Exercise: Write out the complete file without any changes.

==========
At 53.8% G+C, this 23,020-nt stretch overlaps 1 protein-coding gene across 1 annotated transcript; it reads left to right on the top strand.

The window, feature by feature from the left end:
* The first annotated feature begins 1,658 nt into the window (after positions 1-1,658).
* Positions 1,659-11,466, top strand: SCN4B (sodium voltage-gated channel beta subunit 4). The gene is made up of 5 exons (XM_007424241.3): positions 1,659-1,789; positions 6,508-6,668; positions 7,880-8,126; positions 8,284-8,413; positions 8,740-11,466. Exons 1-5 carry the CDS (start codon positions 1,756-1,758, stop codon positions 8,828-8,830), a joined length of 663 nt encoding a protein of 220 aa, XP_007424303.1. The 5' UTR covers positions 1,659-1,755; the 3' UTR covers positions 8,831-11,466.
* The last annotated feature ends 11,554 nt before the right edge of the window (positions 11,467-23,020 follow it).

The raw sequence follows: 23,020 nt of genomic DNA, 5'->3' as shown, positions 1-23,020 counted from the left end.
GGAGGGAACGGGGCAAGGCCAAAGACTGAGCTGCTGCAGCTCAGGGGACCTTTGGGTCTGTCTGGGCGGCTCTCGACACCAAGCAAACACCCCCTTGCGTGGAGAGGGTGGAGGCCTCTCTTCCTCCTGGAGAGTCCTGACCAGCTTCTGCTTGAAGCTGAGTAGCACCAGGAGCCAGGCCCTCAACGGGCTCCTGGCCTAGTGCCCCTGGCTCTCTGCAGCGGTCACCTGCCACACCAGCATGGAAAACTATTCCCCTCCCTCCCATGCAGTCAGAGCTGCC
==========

At 53.8% G+C, this 23,020-nt stretch overlaps 1 protein-coding gene across 1 annotated transcript; it reads left to right on the top strand.

The window, feature by feature from the left end:
* The first annotated feature begins 1,658 nt into the window (after positions 1-1,658).
* Positions 1,659-11,466, top strand: SCN4B (sodium voltage-gated channel beta subunit 4). The gene is made up of 5 exons (XM_007424241.3): positions 1,659-1,789; positions 6,508-6,668; positions 7,880-8,126; positions 8,284-8,413; positions 8,740-11,466. Exons 1-5 carry the CDS (start codon positions 1,756-1,758, stop codon positions 8,828-8,830), a joined length of 663 nt encoding a protein of 220 aa, XP_007424303.1. The 5' UTR covers positions 1,659-1,755; the 3' UTR covers positions 8,831-11,466.
* The last annotated feature ends 11,554 nt before the right edge of the window (positions 11,467-23,020 follow it).

The raw sequence follows: 23,020 nt of genomic DNA, 5'->3' as shown, positions 1-23,020 counted from the left end.
GGAGGGAACGGGGCAAGGCCAAAGACTGAGCTGCTGCAGCTCAGGGGACCTTTGGGTCTGTCTGGGCGGCTCTCGACACCAAGCAAACACCCCCTTGCGTGGAGAGGGTGGAGGCCTCTCTTCCTCCTGGAGAGTCCTGACCAGCTTCTGCTTGAAGCTGAGTAGCACCAGGAGCCAGGCCCTCAACGGGCTCCTGGCCTAGTGCCCCTGGCTCTCTGCAGCGGTCACCTGCCACACCAGCATGGAAAACTATTCCCCTCCCTCCCATGCAGTCAGAGCTGCC